PRETORIA, South Africa -- Once more, the US just couldn’t do it the easy way. It took more than 90 minutes of near misses, blown chances, controversial calls and great escapes, but the Americans got the win over Algeria. Yet again, the US simply refused to lose.
And they’re glad this one’s over. Just six minutes in, things started to look all too familiar. A defensive breakdown between Jay DeMerit and Steve Cherundolo saw Rafik Djebbour free on goal. With fans holding their breath, the Algerian striker aimed, fired and ... clanked it off the crossbar.
Suddenly, the US weren’t looking at a third straight game in which they fell behind in the opening 15 minutes. They had a new lease on life.
“To give them that chance early on and to have it hit off the crossbar definitely was a bit of a lucky situation on our end,” DeMerit said after the game. “Finally.”
That miss gave the US time to settle in and begin to organize their own attack. The team knew that a draw likely wouldn’t cut it, and they started looking for goals—perhaps a little too hard. Time and again, they blew easy chance after chance and, after awhile, it started to look like it just wasn’t the US’ day.
First, Clint Dempsey’s tap-in was called for offside in the 21st minute. Then, Landon Donovan couldn’t finish his chance in the 33rd. Four minutes later, Jozy Altidore muffed a sitter in front of an empty net. In the 57th minute, Dempsey shanked his own shot off the upright, then sent his own rebound wide.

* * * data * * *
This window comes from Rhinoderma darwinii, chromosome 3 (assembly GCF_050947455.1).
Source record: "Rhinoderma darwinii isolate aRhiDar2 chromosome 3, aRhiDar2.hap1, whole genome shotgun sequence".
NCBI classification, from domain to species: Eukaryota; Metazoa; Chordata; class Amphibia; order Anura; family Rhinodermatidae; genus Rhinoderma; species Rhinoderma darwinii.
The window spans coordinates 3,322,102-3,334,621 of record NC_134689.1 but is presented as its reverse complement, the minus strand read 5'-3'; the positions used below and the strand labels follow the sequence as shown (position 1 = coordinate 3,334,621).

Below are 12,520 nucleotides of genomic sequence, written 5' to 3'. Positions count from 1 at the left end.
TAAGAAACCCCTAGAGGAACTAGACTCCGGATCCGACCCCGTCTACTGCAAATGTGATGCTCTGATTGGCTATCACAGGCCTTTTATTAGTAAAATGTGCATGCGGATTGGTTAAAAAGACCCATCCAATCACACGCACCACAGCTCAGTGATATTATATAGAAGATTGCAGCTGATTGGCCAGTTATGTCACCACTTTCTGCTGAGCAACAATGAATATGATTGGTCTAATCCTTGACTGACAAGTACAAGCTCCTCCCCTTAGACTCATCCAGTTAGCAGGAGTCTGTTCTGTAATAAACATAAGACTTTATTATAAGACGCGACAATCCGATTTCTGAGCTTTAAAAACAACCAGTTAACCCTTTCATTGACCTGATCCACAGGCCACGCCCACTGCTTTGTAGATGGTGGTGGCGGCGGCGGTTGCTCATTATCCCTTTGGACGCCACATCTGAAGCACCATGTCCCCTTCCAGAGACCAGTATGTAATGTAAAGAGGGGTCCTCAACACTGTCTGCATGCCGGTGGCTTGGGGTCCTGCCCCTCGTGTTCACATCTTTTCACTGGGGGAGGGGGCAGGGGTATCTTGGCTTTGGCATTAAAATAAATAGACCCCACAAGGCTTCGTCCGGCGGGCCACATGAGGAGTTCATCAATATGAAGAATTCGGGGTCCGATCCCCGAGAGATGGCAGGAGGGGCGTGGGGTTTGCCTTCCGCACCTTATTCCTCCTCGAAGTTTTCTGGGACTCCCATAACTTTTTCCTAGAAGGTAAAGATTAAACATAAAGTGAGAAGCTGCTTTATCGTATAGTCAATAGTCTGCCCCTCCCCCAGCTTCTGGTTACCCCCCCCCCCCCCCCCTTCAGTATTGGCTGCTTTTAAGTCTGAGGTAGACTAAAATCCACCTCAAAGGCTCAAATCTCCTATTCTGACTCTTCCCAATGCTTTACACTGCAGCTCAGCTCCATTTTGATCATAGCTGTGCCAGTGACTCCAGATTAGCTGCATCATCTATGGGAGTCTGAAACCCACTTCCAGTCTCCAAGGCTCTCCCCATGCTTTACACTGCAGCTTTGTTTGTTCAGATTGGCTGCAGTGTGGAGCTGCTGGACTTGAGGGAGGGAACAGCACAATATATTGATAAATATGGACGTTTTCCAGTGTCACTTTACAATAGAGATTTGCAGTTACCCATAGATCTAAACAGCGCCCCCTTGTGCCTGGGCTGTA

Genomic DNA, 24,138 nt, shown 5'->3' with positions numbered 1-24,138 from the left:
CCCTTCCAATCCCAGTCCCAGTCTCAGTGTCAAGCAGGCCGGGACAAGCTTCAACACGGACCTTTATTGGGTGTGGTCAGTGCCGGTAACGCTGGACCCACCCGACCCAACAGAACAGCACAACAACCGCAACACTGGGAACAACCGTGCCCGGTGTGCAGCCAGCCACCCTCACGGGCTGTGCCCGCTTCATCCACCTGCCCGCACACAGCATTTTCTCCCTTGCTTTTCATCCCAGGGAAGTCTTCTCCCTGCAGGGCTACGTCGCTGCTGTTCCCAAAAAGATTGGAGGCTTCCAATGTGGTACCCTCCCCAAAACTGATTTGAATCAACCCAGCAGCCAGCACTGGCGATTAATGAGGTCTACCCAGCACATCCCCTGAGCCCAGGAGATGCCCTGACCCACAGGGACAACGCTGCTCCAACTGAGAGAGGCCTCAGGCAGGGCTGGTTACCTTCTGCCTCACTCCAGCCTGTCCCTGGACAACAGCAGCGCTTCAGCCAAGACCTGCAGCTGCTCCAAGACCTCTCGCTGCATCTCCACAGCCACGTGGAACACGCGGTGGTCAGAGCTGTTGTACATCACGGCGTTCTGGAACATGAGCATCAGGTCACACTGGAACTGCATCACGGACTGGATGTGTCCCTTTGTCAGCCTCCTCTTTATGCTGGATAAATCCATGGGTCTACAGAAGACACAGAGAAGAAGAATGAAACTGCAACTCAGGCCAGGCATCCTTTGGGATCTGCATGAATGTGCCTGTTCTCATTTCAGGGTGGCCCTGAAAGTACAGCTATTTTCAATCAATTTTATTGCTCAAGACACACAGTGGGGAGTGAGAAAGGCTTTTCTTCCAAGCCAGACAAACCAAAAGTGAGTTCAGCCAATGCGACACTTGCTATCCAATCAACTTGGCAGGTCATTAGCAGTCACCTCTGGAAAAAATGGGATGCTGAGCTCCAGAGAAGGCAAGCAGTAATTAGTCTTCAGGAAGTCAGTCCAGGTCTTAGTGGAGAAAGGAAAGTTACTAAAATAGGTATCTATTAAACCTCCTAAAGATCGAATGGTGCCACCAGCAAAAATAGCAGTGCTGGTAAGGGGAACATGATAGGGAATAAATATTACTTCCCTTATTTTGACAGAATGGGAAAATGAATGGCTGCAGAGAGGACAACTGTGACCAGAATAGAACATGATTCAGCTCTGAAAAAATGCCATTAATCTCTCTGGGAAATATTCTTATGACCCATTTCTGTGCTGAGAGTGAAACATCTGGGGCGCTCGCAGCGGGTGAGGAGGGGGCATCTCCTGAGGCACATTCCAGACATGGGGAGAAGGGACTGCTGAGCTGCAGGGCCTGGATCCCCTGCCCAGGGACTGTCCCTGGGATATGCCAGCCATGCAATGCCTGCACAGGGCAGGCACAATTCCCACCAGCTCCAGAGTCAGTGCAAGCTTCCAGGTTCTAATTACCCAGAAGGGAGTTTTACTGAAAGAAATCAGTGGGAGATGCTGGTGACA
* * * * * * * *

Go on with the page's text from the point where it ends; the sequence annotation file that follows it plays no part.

Chance after chance, the US had opportunities to put the dagger into Algeria, and over and over again, they just couldn’t finish.
“There are times when that just happens and you just say, ‘Hey, it’s not our night,’” said Bob Bradley in the postmatch press conference. “As a coach, you just try to think about what’s going on in the game. Are we still creating chances? How many [substitutions] do we still have left? What else can we do to keep giving ourselves the chance to get the goal?"
Bradley began to gamble as he subbed in new attacking options in a desperate search for an opener. After halftime, he put in Benny Feilhaber for Herculez Gomez, pushing Clint Dempsey up top next to Altidore. In the 64th, he inserted Edson Buddle for midfielder Maurice Edu. Neither move generated a goal, however,and time looked like it was running out on the Americans.
“Right around the 70th minute, I just thought, we’ve been so focused for six weeks now,” said keeper Tim Howard, “we could be on a plane tomorrow. It hit me at the end of the game and I was just like, I just don’t want to go home.”
The rest of the team obviously shared Howard’s view. If the US only had a few minutes left, they were going to use them come hell or high water.
As the minutes ticked away, the Americans looked harder and harder and kept pressing.
“You just can’t quit,” explained Cherundolo. “Eventually teams break down. Eventually they’ll give up a good chance, or the ball will bounce your way or not hit the inside of the post and go out, maybe hit the inside of the post and go in. That’s soccer. You do create your own luck, and if you don’t stop pushing forward, you won’t get a goal.”
It was fitting that Donovan’s goal came in stoppage time—if we’ve learned anything about this US team in this World Cup, it’s that they can’t do anything easy. But they definitely do it with flair. In the end, they just refused to be knocked down. Ghana, you’re now officially on notice.
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